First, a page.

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Smash and Grab: A Low-Profile Bumper and Winch Setup to Help Our New JK Take a Beating and Get Dragged Out Alive

Posted in How To: Body Chassis on October 10, 2017
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Plastic parts are made for toys, but when your playground is the rock garden, those parts just don’t last. The factory bumper on our ’17 Jeep JK Wrangler suffered from a mediocre approach angle, and subsequently took a few too many love taps from the local geology. We needed something that not only allowed the Jeep’s tires to touch the rock before the bumper, but also was lightweight enough to avoid overloading the stock springs on the front end.

GenRight Off Road had the solution. The company builds, abuses, and reengineers hard-core Jeep parts right here in the U.S. The owner, Tony Pellegrino, uses the King of the Hammers race as a proving ground, making sure everything built by GenRight can stand up to the toughest single-day off-road race in America. GenRight designed the Ultra Clearance Stubby aluminum bumper to protect the Jeep’s front end, while boosting the approach angle. The entire bumper kit weighs under 30 pounds, creates ample space for larger tires to contact the rocks, and the raw aluminum finish adds major style points.

The GenRight bumper also left us space for a Warn Zeon 10-S winch. The bumper let the winch sit down between the framerails, protecting the winch and letting air flow smoothly into the radiator. What’s in a name, you ask? The “10” in 10-S means we can yank 10,000 pounds of stuck Jeep out of the woods, and the “S” represents the synthetic winch cable; a perfect way to keep this Jeep out of trouble without tipping the scales. We rolled out to GenRight Off Road’s headquarters in Simi Valley, California, to get the Jeep ready for the trails.

We laid out the parts to make sure all the brackets and bolts were accounted for. GenRight supplies all necessary hardware including shackle mounts, winch tray, and a vacuum pump relocation bracket. The Warn winch came with 100 feet of synthetic cable, a wired remote, all the proper wiring, and a shiny hawse fairlead.
To expose the frame horns, all the factory plastic needed to be unbolted, unplugged, and removed—including the bumper, the plastic shroud beneath it, and the factory foglights. Some of the plastic fasteners put up more of a fight than the folks at GenRight were willing to admit.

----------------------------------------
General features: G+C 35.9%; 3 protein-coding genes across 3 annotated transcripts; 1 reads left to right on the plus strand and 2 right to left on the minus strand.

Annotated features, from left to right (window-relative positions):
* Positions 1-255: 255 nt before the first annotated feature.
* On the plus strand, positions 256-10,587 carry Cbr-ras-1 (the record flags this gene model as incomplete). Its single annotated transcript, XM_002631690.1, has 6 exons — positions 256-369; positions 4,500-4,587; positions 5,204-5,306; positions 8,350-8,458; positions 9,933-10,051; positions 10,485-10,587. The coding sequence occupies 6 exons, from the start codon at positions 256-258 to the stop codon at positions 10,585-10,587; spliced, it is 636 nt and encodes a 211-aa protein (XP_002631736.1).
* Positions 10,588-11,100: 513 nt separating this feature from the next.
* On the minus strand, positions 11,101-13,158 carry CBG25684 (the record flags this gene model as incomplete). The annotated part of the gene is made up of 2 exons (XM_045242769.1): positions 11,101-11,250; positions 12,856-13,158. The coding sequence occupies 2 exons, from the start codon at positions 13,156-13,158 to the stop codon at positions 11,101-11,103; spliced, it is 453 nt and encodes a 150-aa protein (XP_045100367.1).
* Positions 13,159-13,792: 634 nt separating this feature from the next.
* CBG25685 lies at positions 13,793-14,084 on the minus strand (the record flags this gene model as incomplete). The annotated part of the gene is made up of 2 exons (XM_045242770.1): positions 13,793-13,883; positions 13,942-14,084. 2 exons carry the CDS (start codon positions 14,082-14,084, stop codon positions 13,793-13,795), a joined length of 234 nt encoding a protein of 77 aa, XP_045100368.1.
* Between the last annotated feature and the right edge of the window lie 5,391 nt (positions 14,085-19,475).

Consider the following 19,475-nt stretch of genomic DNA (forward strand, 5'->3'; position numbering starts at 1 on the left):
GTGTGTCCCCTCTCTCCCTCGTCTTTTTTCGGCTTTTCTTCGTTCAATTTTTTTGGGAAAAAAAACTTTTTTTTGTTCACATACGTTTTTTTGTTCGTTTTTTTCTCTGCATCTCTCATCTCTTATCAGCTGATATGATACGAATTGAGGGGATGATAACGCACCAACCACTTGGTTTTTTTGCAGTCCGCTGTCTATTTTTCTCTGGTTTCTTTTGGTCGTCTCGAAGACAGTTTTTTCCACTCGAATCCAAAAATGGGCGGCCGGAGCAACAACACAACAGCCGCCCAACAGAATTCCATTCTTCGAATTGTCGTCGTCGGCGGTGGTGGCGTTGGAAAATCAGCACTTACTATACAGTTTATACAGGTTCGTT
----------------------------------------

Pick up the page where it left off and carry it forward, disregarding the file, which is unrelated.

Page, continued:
With the bumper gone, the vacuum pump was exposed. To make space for the new hardware, the pump’s two mounting bolts were removed and the pump was temporarily tucked behind the framerails.
This is where GenRight cautions that the install does require some minor modifications. The vacuum pump bracket needed to be removed completely to make space for the winch tray. We broke out the reciprocating saw to un-weld the bracket from the frame, and after a bit of help from a prybar, the bracket came loose. The exposed metal was covered up with rattle-can black enamel.
Both frame horns had a small lip that was easily adjusted (read: pounded flat) with a sledgehammer.
GenRight includes the tap needed to add threads to the two existing frame holes; required to secure the bumper to the frame.
The last major modification was cutting the bash bar to accommodate the slim bumper. We marked with a paint marker before cutting to make sure the fitment was correct. The reciprocating saw once again made quick work of the task. Any exposed metal was painted black.
After all the invasive procedures were done, the winch tray slid easily into place from below.
Next up, the vacuum pump was relocated to behind the winch tray using the included bracket and hardware, making sure to reattach the factory clips, plugs, and hoses.
The winch tray is held to the frame using bolt tabs provided by GenRight. These can be tricky to reach depending on how large your hands are.
With the tray in place, the winch was attached with the four supplied mounting bolts, and the bumper was secured. The Warn winch is quite hefty, which forced us to get creative and “tape our nuts” to tighten the eight bumper mounting bolts.
After twisting on two more tight-fitting bolts holding the fairlead in place, the winch was connected to the battery. The cables provided were long enough to reach the battery with room to spare.
With the winch powered up, the only things left to do were to spool up the 100 feet of Spydura synthetic cable and go get stuck!
Warn makes the winch more useful with the Epic Recovery Kit. Warn packages a tree-saver strap, recovery strap, shackles, snatch block, and heavy-duty gloves in a rugged backpack carrying case, which is ready to go even when your rig isn’t.
PhotosView Slideshow


GenRight Off-Road
Simi Valley, CA 93063
Warn Industries
Clackamas, OR 97015

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